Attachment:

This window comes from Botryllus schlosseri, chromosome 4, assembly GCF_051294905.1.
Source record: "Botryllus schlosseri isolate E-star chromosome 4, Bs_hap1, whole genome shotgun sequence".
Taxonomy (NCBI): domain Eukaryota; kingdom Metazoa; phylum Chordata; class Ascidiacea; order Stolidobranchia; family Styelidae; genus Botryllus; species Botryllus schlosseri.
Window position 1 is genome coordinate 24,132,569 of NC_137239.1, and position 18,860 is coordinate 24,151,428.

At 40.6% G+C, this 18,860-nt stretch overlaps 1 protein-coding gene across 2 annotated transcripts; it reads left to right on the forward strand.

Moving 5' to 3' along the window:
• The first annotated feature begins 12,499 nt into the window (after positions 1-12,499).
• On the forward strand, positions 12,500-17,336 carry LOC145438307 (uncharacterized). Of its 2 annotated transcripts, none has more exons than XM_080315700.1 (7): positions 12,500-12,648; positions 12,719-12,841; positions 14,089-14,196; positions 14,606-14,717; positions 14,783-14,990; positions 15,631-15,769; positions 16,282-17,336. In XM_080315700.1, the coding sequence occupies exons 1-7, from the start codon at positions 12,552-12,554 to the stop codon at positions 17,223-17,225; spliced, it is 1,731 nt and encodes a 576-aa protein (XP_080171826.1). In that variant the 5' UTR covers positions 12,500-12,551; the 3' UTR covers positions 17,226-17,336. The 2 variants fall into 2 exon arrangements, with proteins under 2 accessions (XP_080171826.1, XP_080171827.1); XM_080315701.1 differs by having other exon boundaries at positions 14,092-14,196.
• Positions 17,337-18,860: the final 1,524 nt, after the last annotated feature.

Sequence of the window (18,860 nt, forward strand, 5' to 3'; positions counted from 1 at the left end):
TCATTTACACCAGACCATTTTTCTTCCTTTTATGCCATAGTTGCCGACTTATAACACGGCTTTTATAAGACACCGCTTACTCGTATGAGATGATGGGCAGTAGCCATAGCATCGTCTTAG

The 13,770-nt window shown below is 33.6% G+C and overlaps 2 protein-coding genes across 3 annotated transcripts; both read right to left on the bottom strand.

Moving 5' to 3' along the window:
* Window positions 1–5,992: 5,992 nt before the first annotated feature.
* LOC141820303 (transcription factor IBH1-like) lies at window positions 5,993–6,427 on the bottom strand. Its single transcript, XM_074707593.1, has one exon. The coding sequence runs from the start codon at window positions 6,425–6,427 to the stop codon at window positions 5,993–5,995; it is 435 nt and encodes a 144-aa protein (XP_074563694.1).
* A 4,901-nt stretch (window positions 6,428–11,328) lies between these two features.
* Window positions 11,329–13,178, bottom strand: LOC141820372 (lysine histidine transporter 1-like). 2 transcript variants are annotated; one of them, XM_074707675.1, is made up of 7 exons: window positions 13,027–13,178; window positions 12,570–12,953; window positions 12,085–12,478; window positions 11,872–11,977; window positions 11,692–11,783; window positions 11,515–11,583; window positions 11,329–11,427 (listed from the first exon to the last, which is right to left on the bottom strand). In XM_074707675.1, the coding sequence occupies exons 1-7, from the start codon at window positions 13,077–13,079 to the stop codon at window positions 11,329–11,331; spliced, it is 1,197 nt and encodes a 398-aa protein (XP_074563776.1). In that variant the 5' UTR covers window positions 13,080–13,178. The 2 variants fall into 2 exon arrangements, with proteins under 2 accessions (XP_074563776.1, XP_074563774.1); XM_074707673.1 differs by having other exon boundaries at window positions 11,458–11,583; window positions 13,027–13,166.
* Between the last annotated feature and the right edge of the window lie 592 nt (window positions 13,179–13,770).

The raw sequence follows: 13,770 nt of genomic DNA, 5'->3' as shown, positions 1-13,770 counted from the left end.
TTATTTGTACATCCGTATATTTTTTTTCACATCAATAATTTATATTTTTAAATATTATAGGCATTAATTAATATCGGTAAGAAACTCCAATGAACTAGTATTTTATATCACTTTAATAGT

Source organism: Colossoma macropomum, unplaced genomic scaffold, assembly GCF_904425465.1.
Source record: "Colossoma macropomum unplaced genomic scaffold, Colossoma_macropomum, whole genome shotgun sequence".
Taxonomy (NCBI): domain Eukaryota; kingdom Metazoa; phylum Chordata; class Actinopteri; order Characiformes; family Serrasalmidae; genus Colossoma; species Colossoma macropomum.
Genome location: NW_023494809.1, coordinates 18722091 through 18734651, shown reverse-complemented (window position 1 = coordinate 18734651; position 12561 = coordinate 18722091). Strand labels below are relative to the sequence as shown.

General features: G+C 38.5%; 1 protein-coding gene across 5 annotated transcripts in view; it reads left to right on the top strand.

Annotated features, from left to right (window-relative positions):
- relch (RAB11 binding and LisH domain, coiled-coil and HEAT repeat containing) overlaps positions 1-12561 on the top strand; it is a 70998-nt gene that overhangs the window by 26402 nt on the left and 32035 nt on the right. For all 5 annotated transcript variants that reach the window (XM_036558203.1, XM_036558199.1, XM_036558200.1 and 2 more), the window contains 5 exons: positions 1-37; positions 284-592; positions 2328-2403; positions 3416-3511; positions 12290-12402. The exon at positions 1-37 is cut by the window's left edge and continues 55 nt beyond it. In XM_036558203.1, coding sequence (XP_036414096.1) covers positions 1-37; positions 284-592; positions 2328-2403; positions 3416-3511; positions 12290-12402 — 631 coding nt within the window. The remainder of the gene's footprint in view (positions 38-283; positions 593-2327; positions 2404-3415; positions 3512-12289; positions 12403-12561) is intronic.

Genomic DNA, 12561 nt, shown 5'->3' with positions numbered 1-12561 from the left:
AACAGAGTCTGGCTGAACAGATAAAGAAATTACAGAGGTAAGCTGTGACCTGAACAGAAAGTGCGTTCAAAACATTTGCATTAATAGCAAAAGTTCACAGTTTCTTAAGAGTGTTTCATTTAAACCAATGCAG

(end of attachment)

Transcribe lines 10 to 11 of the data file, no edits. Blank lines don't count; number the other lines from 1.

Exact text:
Sequence of the window (18,860 nt, forward strand, 5' to 3'; positions counted from 1 at the left end):
TCATTTACACCAGACCATTTTTCTTCCTTTTATGCCATAGTTGCCGACTTATAACACGGCTTTTATAAGACACCGCTTACTCGTATGAGATGATGGGCAGTAGCCATAGCATCGTCTTAG